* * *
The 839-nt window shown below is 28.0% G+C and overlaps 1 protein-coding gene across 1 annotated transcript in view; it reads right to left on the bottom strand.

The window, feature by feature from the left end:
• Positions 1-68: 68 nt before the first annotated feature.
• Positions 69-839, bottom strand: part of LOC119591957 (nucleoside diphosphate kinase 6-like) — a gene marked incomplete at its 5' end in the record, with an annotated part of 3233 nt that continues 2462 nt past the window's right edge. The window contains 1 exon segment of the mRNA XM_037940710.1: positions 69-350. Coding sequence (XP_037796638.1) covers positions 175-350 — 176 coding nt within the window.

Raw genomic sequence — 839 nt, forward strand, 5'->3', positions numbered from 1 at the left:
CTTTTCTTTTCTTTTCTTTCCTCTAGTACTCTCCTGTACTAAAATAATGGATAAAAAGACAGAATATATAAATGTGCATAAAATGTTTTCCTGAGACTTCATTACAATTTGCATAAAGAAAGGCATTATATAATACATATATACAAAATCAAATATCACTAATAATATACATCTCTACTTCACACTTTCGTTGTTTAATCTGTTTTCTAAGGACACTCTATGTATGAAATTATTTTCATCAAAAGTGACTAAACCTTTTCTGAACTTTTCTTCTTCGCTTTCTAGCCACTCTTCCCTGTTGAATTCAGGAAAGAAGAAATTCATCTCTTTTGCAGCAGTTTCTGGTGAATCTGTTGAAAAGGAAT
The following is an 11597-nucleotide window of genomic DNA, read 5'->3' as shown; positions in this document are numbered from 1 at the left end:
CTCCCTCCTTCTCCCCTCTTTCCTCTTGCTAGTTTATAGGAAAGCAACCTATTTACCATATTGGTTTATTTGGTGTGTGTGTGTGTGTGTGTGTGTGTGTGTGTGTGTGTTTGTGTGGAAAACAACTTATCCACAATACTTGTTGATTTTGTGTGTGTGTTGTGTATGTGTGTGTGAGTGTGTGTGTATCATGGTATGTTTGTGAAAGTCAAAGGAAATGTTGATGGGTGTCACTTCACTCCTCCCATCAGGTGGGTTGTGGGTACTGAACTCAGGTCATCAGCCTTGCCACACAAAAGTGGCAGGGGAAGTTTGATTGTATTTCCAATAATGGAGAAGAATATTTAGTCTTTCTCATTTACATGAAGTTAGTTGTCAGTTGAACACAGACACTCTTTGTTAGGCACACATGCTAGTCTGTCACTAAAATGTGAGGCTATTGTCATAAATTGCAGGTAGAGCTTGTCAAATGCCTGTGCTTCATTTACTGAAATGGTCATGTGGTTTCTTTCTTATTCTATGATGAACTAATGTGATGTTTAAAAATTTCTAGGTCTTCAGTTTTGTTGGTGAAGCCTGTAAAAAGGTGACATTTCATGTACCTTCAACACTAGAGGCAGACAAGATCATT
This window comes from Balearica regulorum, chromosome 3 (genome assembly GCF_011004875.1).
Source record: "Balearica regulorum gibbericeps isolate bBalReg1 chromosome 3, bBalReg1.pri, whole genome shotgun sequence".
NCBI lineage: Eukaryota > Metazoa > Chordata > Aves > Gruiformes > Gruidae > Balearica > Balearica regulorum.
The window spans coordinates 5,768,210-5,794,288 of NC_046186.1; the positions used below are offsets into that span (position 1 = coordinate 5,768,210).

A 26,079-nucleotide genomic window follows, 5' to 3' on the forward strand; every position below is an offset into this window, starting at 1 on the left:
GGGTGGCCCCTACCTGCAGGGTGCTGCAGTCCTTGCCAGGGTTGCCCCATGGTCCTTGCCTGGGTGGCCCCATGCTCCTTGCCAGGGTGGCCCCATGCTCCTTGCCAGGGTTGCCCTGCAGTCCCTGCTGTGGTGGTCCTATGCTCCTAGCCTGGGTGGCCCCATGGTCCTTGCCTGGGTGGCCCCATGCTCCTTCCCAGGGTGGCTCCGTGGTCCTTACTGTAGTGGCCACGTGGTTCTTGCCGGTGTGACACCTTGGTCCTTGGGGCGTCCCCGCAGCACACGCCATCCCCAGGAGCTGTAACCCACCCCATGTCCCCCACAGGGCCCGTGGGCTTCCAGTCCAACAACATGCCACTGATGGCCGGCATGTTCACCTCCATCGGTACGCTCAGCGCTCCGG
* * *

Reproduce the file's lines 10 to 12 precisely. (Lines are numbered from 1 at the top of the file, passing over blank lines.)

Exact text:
Source record: "Balearica regulorum gibbericeps isolate bBalReg1 chromosome 3, bBalReg1.pri, whole genome shotgun sequence".
NCBI lineage: Eukaryota > Metazoa > Chordata > Aves > Gruiformes > Gruidae > Balearica > Balearica regulorum.
The window spans coordinates 5,768,210-5,794,288 of NC_046186.1; the positions used below are offsets into that span (position 1 = coordinate 5,768,210).